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From the College of Natural Sciences

Twenty years of figuring-out fire ants

Red imported fire ants (Solenopsis invicta) being attacked by a phorid fly in the Texas Fire Ant Lab. When the wave of red imported fire ants rolled into Austin in the early 1980s, Larry Gilbert knew in no time flat. Students who were studying ants at the Brackenridge Field Laboratory found colonies of the invaders on the property in 1981. It had ...Red imported fire ants (Solenopsis invicta) being attacked by a phorid fly in the Texas Fire Ant Lab.

Fire ant lab celebrates 20 years of research

AUSTIN, Texas—The red imported fire ant laboratory at The University of Texas at Austin Brackenridge Field Lab (BFL) is celebrating 20 years of research this month. Dr. Larry Gilbert, director of BFL and professor of integrative biology, first initiated fire ant research at the university in 1986 by bringing to the university two young researchers...

Fire ant lab celebrates 20 years of research

AUSTIN, Texas—The red imported fire ant laboratory at The University of Texas at Austin Brackenridge Field Lab (BFL) is celebrating 20 years of research this month. Dr. Larry Gilbert, director of BFL and professor of integrative biology, first initiated fire ant research at the university in 1986 by bringing to the university two young researchers...

Farming ants cultivate one fungal crop

AUSTIN, Texas—Just as wheat is cultivated by different people around the world, different species of fungus-farming ants cultivate essentially the same fungus; show biologists from The University of Texas at Austin, providing insight into the evolution of this well-known symbiosis. Fungus-farming ants are dependent on cultivating fungus gardens fo...

Eavesdropping fringe-lipped bats spread culture through sound

AUSTIN, Texas—Like a diner ordering a dessert based solely on the “oohs” and “aahs” of a customer eating the same dish the next table over, frog-eating bats learn to eat new prey by eavesdropping on their neighbors as they eat, report biologists from The University of Texas at Austin. A fringe-lipped bat (Trachops cirrhosus) eating a túngara fro...Fringe-lipped bat

Evolution of complex calls and unusual male vocal cords in túngara frogs

AUSTIN, Texas--Male tropical túngara frogs have evolved masses on their vocal cords that help them woo females with complex calls, show scientists working at the Smithsonian Tropical Research Institute (STRI) in Panama. Dr. Mike Ryan, Clark Hubbs Regents Professor of integrative biology at The University of Texas at Austin, Dr. Marcos Gridi-Papp, ...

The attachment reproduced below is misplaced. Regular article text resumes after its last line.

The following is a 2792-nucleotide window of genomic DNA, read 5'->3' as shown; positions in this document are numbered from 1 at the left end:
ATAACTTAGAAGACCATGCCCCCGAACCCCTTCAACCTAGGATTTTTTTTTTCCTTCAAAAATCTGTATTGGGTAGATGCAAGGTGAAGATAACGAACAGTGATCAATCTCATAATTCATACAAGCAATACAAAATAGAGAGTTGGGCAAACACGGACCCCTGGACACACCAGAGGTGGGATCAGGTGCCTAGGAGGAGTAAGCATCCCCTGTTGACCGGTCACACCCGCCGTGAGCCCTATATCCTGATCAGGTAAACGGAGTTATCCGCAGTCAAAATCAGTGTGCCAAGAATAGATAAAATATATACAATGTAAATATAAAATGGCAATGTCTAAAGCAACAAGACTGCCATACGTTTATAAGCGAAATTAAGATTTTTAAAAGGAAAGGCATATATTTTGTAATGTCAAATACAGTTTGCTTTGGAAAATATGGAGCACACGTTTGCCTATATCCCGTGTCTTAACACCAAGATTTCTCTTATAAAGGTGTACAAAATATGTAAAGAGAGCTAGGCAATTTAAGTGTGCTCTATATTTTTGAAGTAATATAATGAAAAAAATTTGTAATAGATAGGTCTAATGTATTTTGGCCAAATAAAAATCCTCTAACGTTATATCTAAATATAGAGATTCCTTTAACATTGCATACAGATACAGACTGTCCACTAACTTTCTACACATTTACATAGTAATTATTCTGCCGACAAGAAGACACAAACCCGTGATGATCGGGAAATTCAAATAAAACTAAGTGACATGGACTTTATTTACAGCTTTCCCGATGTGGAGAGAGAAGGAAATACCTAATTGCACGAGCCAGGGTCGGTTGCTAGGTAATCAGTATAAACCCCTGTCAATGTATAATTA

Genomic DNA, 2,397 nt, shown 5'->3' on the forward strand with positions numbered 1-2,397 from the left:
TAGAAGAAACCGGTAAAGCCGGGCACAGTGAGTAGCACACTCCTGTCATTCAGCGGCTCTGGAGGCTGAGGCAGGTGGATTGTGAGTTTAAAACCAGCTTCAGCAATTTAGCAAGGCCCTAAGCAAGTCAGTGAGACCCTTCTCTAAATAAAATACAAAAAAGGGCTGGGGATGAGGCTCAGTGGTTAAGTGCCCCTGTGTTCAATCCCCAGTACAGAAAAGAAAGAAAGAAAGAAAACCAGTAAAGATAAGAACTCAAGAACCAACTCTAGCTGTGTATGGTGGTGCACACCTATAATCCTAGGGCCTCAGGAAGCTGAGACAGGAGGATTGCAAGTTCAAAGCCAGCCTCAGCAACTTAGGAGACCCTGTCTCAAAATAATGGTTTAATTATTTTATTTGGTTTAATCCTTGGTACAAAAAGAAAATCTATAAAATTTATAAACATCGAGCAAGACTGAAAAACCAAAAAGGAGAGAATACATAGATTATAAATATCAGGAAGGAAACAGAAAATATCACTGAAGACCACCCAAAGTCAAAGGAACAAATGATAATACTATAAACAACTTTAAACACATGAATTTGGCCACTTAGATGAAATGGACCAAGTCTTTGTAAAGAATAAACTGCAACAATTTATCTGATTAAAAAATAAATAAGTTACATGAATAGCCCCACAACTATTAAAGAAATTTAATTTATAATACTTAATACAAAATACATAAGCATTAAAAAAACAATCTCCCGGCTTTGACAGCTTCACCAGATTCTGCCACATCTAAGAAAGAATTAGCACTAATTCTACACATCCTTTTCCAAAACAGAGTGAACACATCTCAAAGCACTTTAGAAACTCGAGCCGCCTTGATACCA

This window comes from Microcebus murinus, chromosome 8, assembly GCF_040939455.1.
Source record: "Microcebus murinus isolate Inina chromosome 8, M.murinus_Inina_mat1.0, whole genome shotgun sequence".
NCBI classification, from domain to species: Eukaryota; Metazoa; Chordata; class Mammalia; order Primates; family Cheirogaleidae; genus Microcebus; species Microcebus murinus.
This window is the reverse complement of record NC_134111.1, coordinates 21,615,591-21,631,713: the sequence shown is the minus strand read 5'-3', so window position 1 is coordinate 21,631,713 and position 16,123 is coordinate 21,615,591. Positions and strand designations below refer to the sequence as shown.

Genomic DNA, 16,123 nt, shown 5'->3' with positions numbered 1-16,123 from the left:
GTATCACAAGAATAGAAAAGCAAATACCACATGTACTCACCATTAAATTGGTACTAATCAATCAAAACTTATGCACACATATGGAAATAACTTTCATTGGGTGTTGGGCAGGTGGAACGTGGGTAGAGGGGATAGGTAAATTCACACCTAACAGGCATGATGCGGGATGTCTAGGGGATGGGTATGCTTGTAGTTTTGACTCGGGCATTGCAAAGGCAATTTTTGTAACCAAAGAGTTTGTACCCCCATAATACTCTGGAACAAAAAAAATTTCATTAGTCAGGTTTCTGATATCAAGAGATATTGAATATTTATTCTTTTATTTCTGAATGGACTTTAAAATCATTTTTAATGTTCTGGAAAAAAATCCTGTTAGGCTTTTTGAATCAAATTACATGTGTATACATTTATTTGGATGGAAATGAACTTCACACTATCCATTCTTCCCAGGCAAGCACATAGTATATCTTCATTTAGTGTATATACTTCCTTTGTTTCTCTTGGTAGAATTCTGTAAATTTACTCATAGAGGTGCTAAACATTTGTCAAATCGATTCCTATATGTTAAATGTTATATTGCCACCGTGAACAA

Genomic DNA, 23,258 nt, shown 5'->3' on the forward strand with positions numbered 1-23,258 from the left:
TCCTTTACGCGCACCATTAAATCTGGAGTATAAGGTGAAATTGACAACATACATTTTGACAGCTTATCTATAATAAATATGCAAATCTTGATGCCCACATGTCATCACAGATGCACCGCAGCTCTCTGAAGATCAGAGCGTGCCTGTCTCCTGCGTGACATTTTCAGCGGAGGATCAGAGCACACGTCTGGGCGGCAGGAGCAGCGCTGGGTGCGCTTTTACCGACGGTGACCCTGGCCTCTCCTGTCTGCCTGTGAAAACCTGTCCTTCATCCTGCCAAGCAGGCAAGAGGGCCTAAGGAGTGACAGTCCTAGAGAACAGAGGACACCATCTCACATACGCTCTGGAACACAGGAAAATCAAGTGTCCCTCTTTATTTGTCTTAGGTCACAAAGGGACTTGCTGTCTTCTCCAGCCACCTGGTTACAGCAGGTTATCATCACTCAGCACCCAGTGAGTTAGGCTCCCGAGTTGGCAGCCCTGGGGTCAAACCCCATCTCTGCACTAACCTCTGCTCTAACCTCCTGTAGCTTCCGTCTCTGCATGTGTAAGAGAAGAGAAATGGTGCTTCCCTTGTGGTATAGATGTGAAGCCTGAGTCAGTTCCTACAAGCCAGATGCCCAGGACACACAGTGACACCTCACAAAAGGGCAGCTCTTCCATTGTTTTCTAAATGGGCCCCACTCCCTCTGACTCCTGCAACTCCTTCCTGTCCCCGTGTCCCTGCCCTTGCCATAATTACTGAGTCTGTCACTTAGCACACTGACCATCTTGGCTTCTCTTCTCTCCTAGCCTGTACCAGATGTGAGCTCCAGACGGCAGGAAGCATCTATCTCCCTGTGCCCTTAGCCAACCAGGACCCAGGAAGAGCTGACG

Eric Pianka named 2006 Distinguished Scientist by Texas Academy of Science

AUSTIN, Texas—Eric Pianka, the Denton A. Cooley Centennial Professor of integrative biology, was recognized as the 2006 Distinguished Scientist by the Texas Academy of Science (TAS) for his distinguished career and numerous seminal contributions to the discipline of ecology. In recognition of this honor, Pianka gave a lecture during the TAS meetin...

Poison dart frog mimics gain when birds learn to stay away

AUSTIN, Texas—When predators learn to avoid a highly toxic frog, they generalize, and this allows a harmless frog to mimic and be more abundant than a frog whose poison packs less punch, biologists at The University of Texas at Austin studying poison dart frogs in the Amazon have discovered. Catherine Darst and Molly Cummings report their findings...

Convergent evolution of molecules in electric fish

AUSTIN, Texas—Having a set of extra genes gave fish on separate continents the ability to evolve electric organs, report researchers from The University of Texas at Austin. Dr. Harold Zakon and colleagues, in a paper recently published in Proceedings of the National Academy of Sciences, show that African and South American groups of fish independe...

Global warming's impact on U.S. plants, animals determined from review of dozens of studies

AUSTIN, Texas—Global warming has forced U.S. plants and animals to change their behavior in recent decades in ways that can be harmful, according to a new report prepared for the Pew Center on Global Climate Change. The Pew Center review of more than 40 studies is co-authored by Camille Parmesan, integrative biologist at The University of Texas at...

Strongest evidence of global warming provided in new research study

AUSTIN, Texas—A biologist at The University of Texas at Austin has teamed up with an economist to provide the strongest statistical evidence yet that global warming is affecting the natural world. Even when the pair considered habitat destruction or other possible underlying causes for behavior changes in plants, animals and other wildlife, the ana...

UT Austin researcher presents hot new evidence of global warming

AUSTIN, Texas—Ecologists from around the world are finding provocative signs that global warming already may be altering the Earth's flora and fauna. And they worry that next century, when the climate is expected to change more abruptly than it has in at least 10,000 years, plants and animals will be pushed to the limit. If the Earth heats up, wil...